I have never played a game like Hypnospace Outlaw before. It is utterly fantastic, and, quite frankly, you should go and buy it right now if your budget permits.
The game was released on PC and Mac last year after being funded on Kickstarter back in 2016, but now it’s been ported to Switch and Xbox One. I’ve been trying out the Switch version for the past few days, and to be honest, I couldn’t put it down. Like the ’90s internet it so brilliantly imitates, there’s this constant feeling that you’re on the verge of discovering something wonderful hidden away among all the naff gifs and wonky homepages.
In the game, Hypnospace is a late 1990s operating system that you access via a headband while you’re asleep. You play an Enforcer, tasked with scouring Hypnospace’s webpages for anyone violating the code of conduct by, say, posting copyrighted content or harassing other members of the community. But the real meat of the game is leafing through the many Geocities-style web pages and marvelling at what a fantastic job the developers have done in capturing the spirit of the early internet.
Anyone who had a MySpace page or who vividly remembers the joy of seeing a dancing hamster gif for the first time will be in absolute raptures by what Tendershoot has created here. It recalls a time when the internet was naive and still finding its feet, a time when social media didn’t exist, and instead people built wonky fan pages dedicated to their favourite band or wrote long, badly spelled essays about conspiracy theories. It’s all here: the charmingly naff homemade shop pages, the snarky hacker forums – even virtual pets.
But even if you’re not old enough to get nostalgic about the internet of the ’90s, there’s a really solid game here to get your teeth into. As you surf through Hypnospace, you’ll gradually become involved in the evolving stories and dramas of the community you find there. And tracking down rule violations also advances the plot, which pushes the game forward a few weeks at a time. As the game unfolds, you’ll witness friendships forming, relationships breaking down and outside events having a huge impact on the people you’re keeping an eye on.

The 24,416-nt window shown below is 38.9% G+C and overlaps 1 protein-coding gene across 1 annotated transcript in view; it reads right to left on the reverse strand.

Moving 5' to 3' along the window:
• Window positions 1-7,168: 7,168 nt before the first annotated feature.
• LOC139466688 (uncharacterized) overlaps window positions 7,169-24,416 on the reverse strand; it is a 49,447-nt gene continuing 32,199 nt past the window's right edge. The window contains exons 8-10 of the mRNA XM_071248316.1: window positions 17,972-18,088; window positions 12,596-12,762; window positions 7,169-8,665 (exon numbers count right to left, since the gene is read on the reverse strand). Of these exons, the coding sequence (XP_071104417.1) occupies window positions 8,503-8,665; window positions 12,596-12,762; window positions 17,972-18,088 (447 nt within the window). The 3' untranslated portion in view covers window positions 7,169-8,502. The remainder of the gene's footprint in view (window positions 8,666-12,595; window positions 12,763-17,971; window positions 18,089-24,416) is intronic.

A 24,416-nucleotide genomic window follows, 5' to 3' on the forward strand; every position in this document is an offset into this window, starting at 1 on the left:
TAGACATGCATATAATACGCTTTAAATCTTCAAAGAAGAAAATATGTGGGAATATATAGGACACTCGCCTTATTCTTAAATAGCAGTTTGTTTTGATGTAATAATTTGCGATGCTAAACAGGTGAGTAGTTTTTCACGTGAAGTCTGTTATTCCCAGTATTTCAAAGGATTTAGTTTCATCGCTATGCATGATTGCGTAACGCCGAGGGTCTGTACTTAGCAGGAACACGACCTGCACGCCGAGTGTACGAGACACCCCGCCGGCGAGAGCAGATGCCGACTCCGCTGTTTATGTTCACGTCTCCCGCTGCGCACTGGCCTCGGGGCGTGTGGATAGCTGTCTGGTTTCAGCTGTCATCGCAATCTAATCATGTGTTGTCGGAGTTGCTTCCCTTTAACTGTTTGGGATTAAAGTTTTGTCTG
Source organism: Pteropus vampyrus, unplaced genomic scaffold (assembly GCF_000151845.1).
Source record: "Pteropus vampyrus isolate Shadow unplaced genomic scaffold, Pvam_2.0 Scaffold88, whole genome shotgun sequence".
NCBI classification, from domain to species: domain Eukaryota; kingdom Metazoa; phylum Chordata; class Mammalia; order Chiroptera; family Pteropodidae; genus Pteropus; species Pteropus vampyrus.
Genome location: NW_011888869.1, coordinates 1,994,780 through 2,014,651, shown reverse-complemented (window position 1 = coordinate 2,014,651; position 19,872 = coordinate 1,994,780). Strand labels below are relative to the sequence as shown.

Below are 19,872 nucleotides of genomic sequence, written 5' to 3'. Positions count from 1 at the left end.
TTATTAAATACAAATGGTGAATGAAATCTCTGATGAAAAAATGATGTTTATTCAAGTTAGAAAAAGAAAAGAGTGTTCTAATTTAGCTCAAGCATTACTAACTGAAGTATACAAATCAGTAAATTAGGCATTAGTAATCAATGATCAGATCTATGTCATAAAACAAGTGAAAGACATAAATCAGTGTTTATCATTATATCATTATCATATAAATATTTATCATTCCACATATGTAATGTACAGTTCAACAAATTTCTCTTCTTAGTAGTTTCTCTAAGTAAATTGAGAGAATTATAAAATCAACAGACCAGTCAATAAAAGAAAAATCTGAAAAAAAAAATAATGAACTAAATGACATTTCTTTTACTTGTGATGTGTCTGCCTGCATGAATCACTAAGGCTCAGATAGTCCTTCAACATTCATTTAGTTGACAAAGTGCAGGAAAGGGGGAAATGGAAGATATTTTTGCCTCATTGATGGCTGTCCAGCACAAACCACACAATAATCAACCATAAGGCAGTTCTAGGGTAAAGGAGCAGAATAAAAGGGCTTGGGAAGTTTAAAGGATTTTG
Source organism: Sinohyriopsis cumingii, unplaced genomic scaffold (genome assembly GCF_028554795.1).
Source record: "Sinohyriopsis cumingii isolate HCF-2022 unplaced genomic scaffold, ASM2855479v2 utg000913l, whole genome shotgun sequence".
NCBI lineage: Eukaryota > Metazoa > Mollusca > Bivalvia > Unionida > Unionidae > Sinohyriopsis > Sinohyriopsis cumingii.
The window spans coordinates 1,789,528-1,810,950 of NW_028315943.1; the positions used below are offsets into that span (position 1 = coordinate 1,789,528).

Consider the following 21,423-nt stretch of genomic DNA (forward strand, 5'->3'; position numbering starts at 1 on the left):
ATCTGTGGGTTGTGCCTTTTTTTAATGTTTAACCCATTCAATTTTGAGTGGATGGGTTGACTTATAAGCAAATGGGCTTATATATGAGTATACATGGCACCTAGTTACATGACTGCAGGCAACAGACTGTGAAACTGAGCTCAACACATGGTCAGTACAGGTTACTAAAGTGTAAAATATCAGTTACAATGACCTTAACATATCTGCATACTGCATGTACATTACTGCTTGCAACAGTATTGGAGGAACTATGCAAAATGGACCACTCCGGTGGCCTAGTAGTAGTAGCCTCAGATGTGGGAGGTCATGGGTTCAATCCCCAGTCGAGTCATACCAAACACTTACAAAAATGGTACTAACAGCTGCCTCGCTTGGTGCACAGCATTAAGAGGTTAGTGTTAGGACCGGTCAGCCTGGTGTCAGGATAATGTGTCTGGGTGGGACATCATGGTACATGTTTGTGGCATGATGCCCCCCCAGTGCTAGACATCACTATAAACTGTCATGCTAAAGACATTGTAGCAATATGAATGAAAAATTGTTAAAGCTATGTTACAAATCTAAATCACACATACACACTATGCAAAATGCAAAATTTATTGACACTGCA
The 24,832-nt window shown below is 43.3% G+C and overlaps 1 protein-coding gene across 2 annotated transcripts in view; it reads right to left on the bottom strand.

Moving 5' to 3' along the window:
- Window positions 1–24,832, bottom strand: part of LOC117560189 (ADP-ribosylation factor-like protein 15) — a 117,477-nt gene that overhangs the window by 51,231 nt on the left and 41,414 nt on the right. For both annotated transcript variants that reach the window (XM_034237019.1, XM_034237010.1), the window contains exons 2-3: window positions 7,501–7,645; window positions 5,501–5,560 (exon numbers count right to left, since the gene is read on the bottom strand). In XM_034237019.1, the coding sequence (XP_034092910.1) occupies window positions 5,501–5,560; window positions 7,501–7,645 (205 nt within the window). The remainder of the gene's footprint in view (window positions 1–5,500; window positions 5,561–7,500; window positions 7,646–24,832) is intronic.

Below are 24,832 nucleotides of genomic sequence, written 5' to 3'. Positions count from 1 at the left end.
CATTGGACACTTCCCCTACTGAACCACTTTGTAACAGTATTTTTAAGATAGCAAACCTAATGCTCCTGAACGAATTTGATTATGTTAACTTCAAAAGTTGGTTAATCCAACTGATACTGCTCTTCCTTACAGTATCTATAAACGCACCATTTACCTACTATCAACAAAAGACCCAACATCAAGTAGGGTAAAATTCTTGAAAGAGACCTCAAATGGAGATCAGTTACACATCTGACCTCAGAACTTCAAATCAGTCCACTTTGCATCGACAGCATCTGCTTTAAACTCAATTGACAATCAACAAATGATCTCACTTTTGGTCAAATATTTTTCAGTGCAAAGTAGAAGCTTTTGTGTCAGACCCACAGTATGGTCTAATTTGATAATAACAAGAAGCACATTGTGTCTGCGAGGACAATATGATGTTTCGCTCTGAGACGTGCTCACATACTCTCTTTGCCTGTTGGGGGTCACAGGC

Spotting rule violations isn’t just about mindlessly flipping through page after page, either. In reality, this is an elaborate detective game, where you’re following leads and deducing your next move. The case you’re given, whether it’s finding malicious software or deleting illegal images, might involve uncovering hidden pages that aren’t listed on the main Hypnospace zones. These pages can only be found by typing in the right search term, and you’ll have to follow a trail of clues on the main pages to work out what to type. Towards the end of the game, you’ll also need to unlock secure sites by finding well-hidden passwords or downloading secret software. The final case in particular is incredibly complex and convoluted, and you’ll feel like a genius for piecing it all together.
Considering Hypnospace Outlaw is designed to emulate a PC desktop, I was worried that it might lose something on console, but the Switch version I played worked surprisingly well. In handheld mode, the touch screen is perfect for typing in search terms – which you’ll be doing a lot – and the analogue-stick controls stand in well enough for a mouse. That said, some of the buttons are too tiny to accurately stab with your finger, and I came away feeling that I’d rather have played it on PC with a mouse, given the choice. Although on the plus side, playing on Switch meant that I always had it near me, ready to pick up and play whenever I was struck by inspiration for a new lead on a case that had me stumped.
I also wish that I hadn’t zoomed through it all so quickly. By the time the credits rolled, I’d only visited about a third of the webpages in the game, and I wish I’d taken more time to visit them all. Mostly this was down to necessity – I was trying to finish it in time to do a review for the console launch, and I’m particularly busy with work at the moment, which means I don’t have much time spare for playing video games. But if you buy Hypnospace Outlaw for yourself, I’d recommend playing it at a much more leisurely pace, exploring as much as you can, and paying attention to the various stories that gradually unfold across this beautifully created ’90s microcosm. The more you put in, the more you’ll get out.
Hypnospace Outlaw was developed by Tendershoot and published by No More Robots, and it’s available on PC, Mac, Switch and Xbox One. We played the Switch version.
Disclosure statement: review code for Hypnospace Outlaw was provided by No More Robots. A Most Agreeable Pastime operates as an independent site, and all opinions expressed are those of the author.
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